Study Notes that Allen, Auglaize, and Mercer Counties are High Priority Sites for Improved Monitoring
WASHINGTON, D.C. – June 18, 2015 – (RealEstateRama) — Following the release of Northeast-Midwest Institute’s report on reducing harmful algal blooms in Lake Erie, U.S. Sen. Sherrod Brown (D-OH) called for improved water quality monitoring in the Western Lake Erie Basin. The Institute, in partnership with the United States Geological Survey, found that water quality monitoring in the area is not robust enough for researchers to determine whether agricultural management practices are working. The report also noted that high priority areas, including Allen, Auglaize, and Mercer Counties, are lacking needed monitoring.
“Increasing water quality monitoring in high priority areas will help ensure that researchers have the data they need to develop effective solutions for combatting harmful algal blooms,” Brown said. “Better data will allow us to better target our conservation funding. We must continue to take a proactive role in protecting Lake Erie.”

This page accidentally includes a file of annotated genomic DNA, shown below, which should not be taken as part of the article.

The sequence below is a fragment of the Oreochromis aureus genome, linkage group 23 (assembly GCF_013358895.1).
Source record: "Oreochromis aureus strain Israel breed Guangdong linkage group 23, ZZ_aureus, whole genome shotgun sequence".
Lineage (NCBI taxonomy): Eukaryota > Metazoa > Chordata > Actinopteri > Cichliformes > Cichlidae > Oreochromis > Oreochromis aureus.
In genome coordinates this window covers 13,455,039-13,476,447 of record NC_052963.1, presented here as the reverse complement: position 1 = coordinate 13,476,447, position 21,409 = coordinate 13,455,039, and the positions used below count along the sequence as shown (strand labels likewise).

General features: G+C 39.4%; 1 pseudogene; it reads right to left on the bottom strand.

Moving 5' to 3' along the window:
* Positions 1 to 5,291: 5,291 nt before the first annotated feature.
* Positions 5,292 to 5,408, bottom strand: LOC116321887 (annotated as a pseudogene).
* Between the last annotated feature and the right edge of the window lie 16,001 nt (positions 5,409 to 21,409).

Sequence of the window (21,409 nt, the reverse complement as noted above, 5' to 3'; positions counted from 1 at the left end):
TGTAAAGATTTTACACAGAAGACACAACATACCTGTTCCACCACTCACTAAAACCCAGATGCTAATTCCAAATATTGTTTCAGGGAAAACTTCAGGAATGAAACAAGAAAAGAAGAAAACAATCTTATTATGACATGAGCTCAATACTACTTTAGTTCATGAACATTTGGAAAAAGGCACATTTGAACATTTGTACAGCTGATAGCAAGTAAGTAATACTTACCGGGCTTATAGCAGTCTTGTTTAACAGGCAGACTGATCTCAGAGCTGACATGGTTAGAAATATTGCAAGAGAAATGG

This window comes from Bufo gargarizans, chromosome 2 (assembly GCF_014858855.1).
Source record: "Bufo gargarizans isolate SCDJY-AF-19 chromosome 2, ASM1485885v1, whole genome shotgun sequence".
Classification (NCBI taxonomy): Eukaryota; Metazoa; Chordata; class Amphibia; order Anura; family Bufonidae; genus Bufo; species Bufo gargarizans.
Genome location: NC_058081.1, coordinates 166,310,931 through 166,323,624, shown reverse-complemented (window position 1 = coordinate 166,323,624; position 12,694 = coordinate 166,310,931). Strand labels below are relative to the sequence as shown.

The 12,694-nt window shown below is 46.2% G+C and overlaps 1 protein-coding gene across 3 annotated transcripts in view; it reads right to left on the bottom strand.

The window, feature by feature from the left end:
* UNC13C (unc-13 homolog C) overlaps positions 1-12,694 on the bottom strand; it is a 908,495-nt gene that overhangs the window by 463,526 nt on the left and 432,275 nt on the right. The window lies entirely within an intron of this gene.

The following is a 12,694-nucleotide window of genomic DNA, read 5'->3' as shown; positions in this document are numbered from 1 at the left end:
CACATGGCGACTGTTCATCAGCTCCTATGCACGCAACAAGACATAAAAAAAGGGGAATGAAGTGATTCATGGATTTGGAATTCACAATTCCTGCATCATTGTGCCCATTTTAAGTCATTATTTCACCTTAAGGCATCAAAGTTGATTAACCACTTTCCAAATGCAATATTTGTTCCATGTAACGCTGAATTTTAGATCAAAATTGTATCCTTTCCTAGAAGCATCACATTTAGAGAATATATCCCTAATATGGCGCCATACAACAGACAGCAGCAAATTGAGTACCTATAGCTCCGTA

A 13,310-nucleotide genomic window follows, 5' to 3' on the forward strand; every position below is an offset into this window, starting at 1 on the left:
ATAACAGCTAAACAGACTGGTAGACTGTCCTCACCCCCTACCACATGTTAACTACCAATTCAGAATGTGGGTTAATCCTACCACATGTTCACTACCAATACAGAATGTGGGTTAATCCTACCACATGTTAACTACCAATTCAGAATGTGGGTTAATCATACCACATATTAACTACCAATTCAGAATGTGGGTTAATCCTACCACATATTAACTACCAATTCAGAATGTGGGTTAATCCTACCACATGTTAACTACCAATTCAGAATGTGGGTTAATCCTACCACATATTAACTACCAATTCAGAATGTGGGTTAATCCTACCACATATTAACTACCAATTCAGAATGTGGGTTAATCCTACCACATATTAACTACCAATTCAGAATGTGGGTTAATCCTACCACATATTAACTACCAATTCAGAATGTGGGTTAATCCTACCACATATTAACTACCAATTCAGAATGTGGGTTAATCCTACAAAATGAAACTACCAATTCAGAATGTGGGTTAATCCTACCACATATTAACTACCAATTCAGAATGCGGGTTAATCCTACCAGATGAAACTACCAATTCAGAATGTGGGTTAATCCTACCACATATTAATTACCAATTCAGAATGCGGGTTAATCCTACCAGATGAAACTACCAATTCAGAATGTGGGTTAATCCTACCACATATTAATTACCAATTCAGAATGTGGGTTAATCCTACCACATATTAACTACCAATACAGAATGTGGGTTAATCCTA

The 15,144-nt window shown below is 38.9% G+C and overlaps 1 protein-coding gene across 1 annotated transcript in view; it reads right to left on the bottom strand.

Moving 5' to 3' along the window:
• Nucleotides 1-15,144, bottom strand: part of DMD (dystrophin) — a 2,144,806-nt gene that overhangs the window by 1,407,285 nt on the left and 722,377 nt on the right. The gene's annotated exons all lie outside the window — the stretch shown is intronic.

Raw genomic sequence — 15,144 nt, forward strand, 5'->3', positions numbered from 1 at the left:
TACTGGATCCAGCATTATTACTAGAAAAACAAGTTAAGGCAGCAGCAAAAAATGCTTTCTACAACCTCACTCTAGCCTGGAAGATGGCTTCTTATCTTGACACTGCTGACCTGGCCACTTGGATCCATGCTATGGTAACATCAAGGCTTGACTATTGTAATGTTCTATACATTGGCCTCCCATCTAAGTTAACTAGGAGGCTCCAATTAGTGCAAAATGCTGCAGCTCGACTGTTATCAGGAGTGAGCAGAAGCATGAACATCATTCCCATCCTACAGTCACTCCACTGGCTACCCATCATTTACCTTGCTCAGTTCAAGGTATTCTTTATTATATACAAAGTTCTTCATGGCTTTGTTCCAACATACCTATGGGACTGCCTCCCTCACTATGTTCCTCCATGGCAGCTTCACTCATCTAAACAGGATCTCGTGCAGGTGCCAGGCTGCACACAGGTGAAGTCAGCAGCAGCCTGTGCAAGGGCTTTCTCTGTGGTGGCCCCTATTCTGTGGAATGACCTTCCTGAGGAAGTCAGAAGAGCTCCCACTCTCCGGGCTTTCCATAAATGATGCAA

Brown continues to work to preserve our Great Lakes. In May, Brown applauded news that the U.S. Environmental Protection Agency (EPA) had announced a health advisory laying out guidelines for effective monitoring of and treatment of microcystin, a provision of his Safe and Secure Drinking Water Act.
In March, Brown announced that the EPA had awarded more than $4.3 million to combat harmful algae blooms in northwest Ohio through the Great Lakes Restoration Initiative (GLRI), an interagency effort to protect the Great Lakes. In February, Brown cosponsored the Great Lakes Ecological and Economic Protection Act (GLEEPA), bipartisan legislation that would protect the Great Lakes – and the millions of jobs they support – by formally authorizing the GLRI. Last year, Brown helped secure more than $300 million in bipartisan Omnibus Bill funds for the GLRI. After the release of President Obama’s budget proposal which recommends a reduction in GLRI funding from $300 million to $250 million, Brown again highlighted the importance of the program.
Meghan Dubyak/Tamika Turner